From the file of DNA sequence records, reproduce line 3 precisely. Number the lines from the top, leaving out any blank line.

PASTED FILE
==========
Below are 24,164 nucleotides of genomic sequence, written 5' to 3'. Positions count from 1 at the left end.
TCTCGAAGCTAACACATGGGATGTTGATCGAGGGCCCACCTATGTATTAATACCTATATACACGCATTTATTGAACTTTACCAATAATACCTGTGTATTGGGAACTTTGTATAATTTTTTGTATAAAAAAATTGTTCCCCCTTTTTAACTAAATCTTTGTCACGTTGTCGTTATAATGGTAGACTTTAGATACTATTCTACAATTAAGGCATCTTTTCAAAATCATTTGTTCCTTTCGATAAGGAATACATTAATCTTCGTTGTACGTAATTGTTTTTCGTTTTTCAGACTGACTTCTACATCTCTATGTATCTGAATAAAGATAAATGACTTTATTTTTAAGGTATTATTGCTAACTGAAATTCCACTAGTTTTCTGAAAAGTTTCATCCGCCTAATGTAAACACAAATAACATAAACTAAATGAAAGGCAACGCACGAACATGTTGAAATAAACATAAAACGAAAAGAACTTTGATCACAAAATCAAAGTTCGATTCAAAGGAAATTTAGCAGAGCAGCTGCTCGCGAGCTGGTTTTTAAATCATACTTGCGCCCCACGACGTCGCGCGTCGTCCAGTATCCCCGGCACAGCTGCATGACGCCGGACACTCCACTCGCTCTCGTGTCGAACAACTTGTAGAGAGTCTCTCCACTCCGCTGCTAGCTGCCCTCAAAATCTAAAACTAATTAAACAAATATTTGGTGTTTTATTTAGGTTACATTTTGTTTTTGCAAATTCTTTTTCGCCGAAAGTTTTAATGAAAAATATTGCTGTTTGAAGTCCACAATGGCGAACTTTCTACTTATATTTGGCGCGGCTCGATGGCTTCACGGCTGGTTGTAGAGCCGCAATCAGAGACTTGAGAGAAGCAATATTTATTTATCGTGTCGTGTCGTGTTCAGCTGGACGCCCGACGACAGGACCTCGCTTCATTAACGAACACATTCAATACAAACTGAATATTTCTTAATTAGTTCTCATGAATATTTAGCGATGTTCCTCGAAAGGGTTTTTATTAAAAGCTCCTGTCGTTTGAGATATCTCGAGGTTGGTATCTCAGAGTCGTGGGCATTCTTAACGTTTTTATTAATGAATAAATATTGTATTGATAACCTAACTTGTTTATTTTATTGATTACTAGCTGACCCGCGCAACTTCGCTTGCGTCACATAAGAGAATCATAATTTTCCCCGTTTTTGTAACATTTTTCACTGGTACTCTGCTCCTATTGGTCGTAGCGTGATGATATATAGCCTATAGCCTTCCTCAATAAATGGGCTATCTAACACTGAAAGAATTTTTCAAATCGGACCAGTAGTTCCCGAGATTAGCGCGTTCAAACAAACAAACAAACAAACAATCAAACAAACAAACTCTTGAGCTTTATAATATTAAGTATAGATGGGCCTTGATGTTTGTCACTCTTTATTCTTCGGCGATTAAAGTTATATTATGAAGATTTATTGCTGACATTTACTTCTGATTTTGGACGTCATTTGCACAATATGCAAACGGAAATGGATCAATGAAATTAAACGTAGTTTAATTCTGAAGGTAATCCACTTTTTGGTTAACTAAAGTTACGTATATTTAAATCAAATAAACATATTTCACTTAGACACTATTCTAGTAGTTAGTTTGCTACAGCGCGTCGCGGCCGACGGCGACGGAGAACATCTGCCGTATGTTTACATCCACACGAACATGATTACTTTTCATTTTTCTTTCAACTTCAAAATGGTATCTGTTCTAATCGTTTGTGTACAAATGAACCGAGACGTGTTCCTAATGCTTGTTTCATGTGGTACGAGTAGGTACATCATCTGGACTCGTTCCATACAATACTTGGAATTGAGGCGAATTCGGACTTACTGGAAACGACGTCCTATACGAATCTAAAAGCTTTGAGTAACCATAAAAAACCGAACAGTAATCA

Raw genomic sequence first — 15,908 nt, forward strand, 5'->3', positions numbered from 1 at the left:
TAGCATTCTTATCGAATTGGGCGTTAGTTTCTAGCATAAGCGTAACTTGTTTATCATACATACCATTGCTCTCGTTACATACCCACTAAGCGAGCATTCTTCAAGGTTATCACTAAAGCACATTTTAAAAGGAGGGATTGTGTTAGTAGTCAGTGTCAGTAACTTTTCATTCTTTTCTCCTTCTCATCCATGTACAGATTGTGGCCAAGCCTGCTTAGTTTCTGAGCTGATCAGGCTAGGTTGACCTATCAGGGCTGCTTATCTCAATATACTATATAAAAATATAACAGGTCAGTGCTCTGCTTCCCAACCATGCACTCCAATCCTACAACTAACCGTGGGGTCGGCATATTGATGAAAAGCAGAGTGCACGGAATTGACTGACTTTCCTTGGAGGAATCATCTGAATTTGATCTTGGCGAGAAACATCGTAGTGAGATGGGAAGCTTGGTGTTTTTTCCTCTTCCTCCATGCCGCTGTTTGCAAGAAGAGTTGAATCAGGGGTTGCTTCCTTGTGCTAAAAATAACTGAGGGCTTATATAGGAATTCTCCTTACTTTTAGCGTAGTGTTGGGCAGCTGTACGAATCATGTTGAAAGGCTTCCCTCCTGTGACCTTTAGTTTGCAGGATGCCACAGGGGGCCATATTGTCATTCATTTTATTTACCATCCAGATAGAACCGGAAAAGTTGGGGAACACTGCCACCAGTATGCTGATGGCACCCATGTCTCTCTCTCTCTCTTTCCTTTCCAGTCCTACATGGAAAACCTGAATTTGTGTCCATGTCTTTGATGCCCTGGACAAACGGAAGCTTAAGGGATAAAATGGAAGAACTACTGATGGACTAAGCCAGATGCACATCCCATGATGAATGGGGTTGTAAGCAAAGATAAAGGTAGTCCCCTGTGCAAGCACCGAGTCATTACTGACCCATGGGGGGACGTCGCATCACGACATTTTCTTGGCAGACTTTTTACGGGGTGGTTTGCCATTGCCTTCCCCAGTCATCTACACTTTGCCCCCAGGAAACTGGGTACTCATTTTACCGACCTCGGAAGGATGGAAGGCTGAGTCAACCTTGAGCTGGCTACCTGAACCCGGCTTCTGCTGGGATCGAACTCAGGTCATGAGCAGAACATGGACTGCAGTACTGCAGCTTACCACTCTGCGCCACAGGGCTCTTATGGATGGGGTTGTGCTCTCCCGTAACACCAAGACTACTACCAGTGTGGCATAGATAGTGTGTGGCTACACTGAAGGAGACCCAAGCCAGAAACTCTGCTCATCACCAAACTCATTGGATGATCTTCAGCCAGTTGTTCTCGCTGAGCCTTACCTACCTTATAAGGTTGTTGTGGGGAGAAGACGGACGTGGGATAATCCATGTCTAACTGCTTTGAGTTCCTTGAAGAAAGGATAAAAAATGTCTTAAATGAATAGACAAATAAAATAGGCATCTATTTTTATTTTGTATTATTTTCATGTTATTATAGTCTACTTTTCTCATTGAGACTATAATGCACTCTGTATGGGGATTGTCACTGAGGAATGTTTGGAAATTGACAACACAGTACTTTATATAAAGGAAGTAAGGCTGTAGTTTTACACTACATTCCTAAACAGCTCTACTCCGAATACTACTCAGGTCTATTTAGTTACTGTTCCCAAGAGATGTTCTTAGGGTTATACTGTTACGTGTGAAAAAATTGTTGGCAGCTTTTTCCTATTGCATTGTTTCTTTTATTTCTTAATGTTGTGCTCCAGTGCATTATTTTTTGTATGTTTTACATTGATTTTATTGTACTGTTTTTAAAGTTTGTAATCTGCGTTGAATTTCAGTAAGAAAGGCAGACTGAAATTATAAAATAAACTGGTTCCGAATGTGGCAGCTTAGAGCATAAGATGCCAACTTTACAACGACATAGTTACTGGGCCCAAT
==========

Raw genomic sequence first — 15,908 nt, forward strand, 5'->3', positions numbered from 1 at the left: